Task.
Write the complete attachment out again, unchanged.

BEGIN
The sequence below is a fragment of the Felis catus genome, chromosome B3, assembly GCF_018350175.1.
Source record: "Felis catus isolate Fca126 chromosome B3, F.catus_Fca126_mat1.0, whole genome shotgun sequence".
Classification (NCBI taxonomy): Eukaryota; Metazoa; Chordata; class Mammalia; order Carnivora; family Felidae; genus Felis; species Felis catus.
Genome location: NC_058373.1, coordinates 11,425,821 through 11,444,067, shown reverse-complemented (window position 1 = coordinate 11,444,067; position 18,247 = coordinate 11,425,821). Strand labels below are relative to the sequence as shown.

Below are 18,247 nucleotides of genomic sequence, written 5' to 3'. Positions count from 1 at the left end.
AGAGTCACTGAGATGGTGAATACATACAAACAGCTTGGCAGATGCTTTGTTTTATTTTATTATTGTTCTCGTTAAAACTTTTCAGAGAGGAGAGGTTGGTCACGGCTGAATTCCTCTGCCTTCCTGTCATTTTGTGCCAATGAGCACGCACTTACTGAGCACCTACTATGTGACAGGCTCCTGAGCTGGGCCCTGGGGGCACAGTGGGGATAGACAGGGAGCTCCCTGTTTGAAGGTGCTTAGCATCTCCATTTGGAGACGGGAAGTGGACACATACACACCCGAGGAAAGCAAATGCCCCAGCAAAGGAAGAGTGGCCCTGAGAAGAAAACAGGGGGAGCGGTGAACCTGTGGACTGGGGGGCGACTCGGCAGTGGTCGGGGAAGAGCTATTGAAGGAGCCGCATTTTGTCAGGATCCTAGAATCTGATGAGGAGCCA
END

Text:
The sequence below is a fragment of the Felis catus genome, chromosome B3, assembly GCF_018350175.1.
Source record: "Felis catus isolate Fca126 chromosome B3, F.catus_Fca126_mat1.0, whole genome shotgun sequence".
Classification (NCBI taxonomy): Eukaryota; Metazoa; Chordata; class Mammalia; order Carnivora; family Felidae; genus Felis; species Felis catus.
Genome location: NC_058373.1, coordinates 11,425,821 through 11,444,067, shown reverse-complemented (window position 1 = coordinate 11,444,067; position 18,247 = coordinate 11,425,821). Strand labels below are relative to the sequence as shown.

Below are 18,247 nucleotides of genomic sequence, written 5' to 3'. Positions count from 1 at the left end.
AGAGTCACTGAGATGGTGAATACATACAAACAGCTTGGCAGATGCTTTGTTTTATTTTATTATTGTTCTCGTTAAAACTTTTCAGAGAGGAGAGGTTGGTCACGGCTGAATTCCTCTGCCTTCCTGTCATTTTGTGCCAATGAGCACGCACTTACTGAGCACCTACTATGTGACAGGCTCCTGAGCTGGGCCCTGGGGGCACAGTGGGGATAGACAGGGAGCTCCCTGTTTGAAGGTGCTTAGCATCTCCATTTGGAGACGGGAAGTGGACACATACACACCCGAGGAAAGCAAATGCCCCAGCAAAGGAAGAGTGGCCCTGAGAAGAAAACAGGGGGAGCGGTGAACCTGTGGACTGGGGGGCGACTCGGCAGTGGTCGGGGAAGAGCTATTGAAGGAGCCGCATTTTGTCAGGATCCTAGAATCTGATGAGGAGCCA